N.L. to eliminate COVID-19 restrictions, move out of pandemic phase by March 14
Province to drop mask mandate, end limits on gatherings
Health officials in Newfoundland and Labrador will drop mask, vaccination passport and gathering restrictions by March 14, the province's top doctor said Wednesday, following in the footsteps of provinces across the country.
At a a briefing Wednesday afternoon, Chief Medical Officer of Health Dr. Janice Fitzgerald said high vaccination rates, a less severe strain of virus, and the availability of therapeutic medications all contributed to her decision to wind down pandemic mandates.
"We need to start shifting perspective. This is not the end, but the beginning of the end," Fitzgerald said.
The date holds some weight in the province's COVID-19 history, as restrictions will lift two years to the day since the first case was found on March 14, 2020.
The province will ease some restrictions on Monday, followed by a further reduction on Feb. 28.
As part of the first wave of changes, retail stores will have no capacity restrictions beginning Monday. Restaurants, gyms, fitness studios and dance studios can operate at 75 per cent capacity. Eating and drinking is permitted only when seated, and masks must be worn when not eating or drinking.
Faith-based ceremonies will move to 75 per cent capacity where the province's vaccine passport is used, and 50 per cent in places without it. Visitations will also move to 50 per cent, while wakes outside a funeral home or place of worship will be allowed 20 people.
Informal gatherings will be allowed to seat 25 people, while formal gatherings will see no change.
Sports teams will be able to compete outside of their region, but can only play one game per day. Tournaments are not permitted.
On Feb. 28, all border controls and travel restrictions will be lifted. Travellers can still voluntarily avail of rapid test kits if they wish.
Health Minister John Haggie said the decision is an important step toward the endemic phase of COVID-19.
"It is time to get back to our new normal, and this is another step along that road," he said.
Watch the full briefing here:
The province reported 179 new cases on Wednesday, along with 16 people in hospital. Six people are in critical care.
Three more deaths due to the virus were also reported, marking 60 deaths in the province since the beginning of the pandemic. All three men were over the age of 80, with two living in the Central Health region and one in the Eastern Health region.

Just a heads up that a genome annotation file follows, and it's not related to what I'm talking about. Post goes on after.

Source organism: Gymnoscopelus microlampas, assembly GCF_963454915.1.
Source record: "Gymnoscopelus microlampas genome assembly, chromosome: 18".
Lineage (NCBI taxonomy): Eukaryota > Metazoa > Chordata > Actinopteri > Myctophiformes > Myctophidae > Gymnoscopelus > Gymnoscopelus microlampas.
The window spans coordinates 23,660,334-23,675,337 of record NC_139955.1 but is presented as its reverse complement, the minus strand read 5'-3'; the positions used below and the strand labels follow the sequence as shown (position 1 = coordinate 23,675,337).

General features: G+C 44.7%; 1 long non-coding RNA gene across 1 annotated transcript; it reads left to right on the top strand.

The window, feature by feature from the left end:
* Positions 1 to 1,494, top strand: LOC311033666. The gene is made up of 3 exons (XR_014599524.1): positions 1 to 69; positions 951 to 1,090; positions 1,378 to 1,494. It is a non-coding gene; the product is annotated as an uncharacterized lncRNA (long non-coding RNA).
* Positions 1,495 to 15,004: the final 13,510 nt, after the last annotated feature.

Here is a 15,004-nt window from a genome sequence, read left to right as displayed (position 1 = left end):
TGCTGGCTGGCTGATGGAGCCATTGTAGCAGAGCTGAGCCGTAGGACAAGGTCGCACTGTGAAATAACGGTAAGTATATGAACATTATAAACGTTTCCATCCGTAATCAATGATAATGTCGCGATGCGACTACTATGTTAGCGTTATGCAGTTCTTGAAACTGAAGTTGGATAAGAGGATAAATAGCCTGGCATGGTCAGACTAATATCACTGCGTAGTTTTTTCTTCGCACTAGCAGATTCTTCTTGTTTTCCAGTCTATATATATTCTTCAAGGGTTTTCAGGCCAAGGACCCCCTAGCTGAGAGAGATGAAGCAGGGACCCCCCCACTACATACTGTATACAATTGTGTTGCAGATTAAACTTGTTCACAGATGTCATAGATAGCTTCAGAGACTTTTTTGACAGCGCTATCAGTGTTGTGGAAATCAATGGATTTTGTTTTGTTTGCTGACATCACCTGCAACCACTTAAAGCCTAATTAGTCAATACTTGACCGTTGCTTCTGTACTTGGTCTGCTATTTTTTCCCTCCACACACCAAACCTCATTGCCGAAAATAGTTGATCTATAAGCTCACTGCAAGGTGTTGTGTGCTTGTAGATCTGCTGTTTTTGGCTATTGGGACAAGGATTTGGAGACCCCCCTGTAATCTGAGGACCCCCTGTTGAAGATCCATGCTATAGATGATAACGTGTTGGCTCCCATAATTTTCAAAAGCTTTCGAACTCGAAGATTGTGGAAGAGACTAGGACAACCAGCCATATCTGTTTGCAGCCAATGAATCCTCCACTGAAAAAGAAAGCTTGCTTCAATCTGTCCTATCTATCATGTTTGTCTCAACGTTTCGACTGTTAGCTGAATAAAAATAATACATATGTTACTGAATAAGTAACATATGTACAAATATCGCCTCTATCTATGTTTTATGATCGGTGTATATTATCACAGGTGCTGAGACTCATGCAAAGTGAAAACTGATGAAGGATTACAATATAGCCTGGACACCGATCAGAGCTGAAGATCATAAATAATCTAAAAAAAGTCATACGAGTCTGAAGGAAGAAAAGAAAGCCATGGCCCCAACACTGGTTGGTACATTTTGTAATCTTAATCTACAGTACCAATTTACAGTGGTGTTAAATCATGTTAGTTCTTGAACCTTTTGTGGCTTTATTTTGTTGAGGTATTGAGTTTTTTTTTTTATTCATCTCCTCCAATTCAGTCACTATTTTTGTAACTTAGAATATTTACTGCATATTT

With 176 new recoveries, there are now 1,696 known active cases in the province, but Fitzgerald said Public Health knows the number is larger. She estimated there are "two to three times" more cases than reported.
A total of 869 tests have been completed since Tuesday, with a positivity rate of 20.6 per cent.
COVID here to stay
Fitzgerald added the decision was based on science and the province's favourable epidemiology, and not on the decisions of other provinces or as a reaction to protests against restrictions happening across the country.
"We have always said we would go where the science leads us, and that's exactly what we're doing now," she said. "COVID will be here for a long time.… As a society, we must learn to live with the virus and be ready to adapt."
She said she understands the decision will cause anxiety for some, especially those who are immunocompromised.
"Just because restrictions are winding down doesn't mean you have to put away your own personal protective measures," she said.
Fitzgerald said masks will continue to be recommended after March 14. She said she believes the province has changed its way of thinking on masks, and said people should respect a person's decision to wear one.
"It's not the end of the world. It's just a bit of fabric on your face," she said.
It's possible cases will rise when restrictions are lifted, said Fitzgerald, but the province has reached a point where the consequences of restrictions outweigh the consequences of spreading COVID-19.
Booster shots for children
Officials are also introducing the option of booster shots for children ages five to 17. Immunocompromised children ages five to 11 can receive a booster dose between four and eight weeks after their second dose, while 12- to 17-year-olds can receive a full booster dose six months after their second dose.
More than 280,000 people in the province have received a booster dose, according to Premier Andrew Furey.
As of Sunday, just over 1.2 million doses of vaccine had been administered in Newfoundland and Labrador and 93.89 per cent of the population over 12 years old is fully vaccinated.
Nearly 80 per cent of children between five and 11 years old have received at least one dose of vaccine, and 37.8 per cent are fully vaccinated.
The province is also introducing changes to contact management in daycares.
If a child is exposed to COVID-19 in daycare or anywhere outside the home, they can continue to attend daycare but should self-isolate as much as possible outside of daycare for 10 days. If the case is contracted at home, current isolation rules apply.
Anyone who shows symptoms and is not a close contact of a previously known case can avail of rapid testing. If results are negative, children can return to daycare once symptoms subside.
Fitzgerald said there are no plans to introduce vaccinations for children under five.